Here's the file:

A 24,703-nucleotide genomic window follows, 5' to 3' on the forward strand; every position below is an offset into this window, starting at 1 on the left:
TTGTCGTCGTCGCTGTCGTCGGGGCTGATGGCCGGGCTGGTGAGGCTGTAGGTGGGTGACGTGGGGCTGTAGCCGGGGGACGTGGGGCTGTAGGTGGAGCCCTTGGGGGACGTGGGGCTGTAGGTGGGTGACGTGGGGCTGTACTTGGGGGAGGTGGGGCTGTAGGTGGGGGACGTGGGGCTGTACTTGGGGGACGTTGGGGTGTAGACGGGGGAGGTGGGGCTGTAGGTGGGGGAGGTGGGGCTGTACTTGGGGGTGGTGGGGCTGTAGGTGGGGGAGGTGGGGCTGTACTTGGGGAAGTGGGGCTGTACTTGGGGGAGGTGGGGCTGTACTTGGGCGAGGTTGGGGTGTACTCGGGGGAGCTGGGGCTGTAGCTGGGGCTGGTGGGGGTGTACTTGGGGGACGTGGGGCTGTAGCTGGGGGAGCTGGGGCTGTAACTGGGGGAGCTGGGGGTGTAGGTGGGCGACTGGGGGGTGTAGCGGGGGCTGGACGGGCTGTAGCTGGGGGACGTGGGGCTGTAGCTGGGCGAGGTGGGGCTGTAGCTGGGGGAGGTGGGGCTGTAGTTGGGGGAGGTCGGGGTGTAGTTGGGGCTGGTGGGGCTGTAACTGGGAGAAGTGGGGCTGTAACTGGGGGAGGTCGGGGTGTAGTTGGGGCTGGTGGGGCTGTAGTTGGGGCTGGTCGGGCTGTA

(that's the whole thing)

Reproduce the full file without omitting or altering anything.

A 24,703-nucleotide genomic window follows, 5' to 3' on the forward strand; every position below is an offset into this window, starting at 1 on the left:
TTGTCGTCGTCGCTGTCGTCGGGGCTGATGGCCGGGCTGGTGAGGCTGTAGGTGGGTGACGTGGGGCTGTAGCCGGGGGACGTGGGGCTGTAGGTGGAGCCCTTGGGGGACGTGGGGCTGTAGGTGGGTGACGTGGGGCTGTACTTGGGGGAGGTGGGGCTGTAGGTGGGGGACGTGGGGCTGTACTTGGGGGACGTTGGGGTGTAGACGGGGGAGGTGGGGCTGTAGGTGGGGGAGGTGGGGCTGTACTTGGGGGTGGTGGGGCTGTAGGTGGGGGAGGTGGGGCTGTACTTGGGGAAGTGGGGCTGTACTTGGGGGAGGTGGGGCTGTACTTGGGCGAGGTTGGGGTGTACTCGGGGGAGCTGGGGCTGTAGCTGGGGCTGGTGGGGGTGTACTTGGGGGACGTGGGGCTGTAGCTGGGGGAGCTGGGGCTGTAACTGGGGGAGCTGGGGGTGTAGGTGGGCGACTGGGGGGTGTAGCGGGGGCTGGACGGGCTGTAGCTGGGGGACGTGGGGCTGTAGCTGGGCGAGGTGGGGCTGTAGCTGGGGGAGGTGGGGCTGTAGTTGGGGGAGGTCGGGGTGTAGTTGGGGCTGGTGGGGCTGTAACTGGGAGAAGTGGGGCTGTAACTGGGGGAGGTCGGGGTGTAGTTGGGGCTGGTGGGGCTGTAGTTGGGGCTGGTCGGGCTGTA